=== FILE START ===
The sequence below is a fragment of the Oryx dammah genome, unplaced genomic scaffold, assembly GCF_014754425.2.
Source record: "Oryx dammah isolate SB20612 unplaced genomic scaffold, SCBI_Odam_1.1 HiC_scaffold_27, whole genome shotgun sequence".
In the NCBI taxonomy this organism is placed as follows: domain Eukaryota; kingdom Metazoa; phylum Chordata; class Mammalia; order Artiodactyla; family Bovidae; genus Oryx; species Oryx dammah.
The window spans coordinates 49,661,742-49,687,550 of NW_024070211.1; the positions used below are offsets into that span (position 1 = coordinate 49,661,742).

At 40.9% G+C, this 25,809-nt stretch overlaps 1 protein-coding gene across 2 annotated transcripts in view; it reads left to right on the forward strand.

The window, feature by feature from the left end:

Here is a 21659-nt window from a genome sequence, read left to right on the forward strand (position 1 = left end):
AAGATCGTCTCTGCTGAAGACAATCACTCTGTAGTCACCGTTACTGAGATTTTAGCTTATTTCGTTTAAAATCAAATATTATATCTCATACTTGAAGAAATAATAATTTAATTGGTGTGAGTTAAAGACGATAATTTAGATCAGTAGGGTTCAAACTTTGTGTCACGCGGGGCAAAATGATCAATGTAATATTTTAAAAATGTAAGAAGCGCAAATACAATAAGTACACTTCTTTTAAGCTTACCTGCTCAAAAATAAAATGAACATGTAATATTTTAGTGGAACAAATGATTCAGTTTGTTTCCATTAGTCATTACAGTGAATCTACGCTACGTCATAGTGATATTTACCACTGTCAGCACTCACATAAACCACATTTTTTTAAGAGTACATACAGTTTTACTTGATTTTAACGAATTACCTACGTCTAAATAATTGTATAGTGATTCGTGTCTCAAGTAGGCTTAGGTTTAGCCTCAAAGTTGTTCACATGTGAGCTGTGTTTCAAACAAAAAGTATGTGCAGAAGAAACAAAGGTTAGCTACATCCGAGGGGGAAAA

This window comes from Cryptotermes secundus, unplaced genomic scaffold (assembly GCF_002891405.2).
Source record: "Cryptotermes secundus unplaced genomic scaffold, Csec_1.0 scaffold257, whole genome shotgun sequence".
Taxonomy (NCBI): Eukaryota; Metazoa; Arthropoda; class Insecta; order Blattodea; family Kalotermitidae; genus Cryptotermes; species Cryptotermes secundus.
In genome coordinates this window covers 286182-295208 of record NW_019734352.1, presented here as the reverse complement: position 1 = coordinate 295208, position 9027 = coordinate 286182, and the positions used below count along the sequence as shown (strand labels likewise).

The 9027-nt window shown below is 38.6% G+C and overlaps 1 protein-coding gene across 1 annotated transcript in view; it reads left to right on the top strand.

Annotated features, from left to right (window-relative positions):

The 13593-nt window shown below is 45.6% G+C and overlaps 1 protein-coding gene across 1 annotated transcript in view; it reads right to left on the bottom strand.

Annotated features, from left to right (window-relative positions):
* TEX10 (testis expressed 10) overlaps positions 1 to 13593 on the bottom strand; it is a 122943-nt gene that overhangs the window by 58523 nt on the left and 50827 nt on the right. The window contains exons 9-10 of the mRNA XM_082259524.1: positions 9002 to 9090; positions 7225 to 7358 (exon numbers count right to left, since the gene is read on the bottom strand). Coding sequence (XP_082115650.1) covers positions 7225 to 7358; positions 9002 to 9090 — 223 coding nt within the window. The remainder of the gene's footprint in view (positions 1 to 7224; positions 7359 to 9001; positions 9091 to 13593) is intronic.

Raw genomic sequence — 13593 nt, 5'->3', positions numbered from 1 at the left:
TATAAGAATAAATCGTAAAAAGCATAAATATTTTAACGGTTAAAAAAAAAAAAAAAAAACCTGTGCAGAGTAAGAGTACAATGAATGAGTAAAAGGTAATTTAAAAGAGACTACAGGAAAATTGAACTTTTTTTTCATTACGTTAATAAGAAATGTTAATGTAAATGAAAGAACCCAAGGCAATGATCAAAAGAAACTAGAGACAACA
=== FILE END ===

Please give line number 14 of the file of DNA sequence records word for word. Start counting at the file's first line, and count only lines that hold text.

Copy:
Annotated features, from left to right (window-relative positions):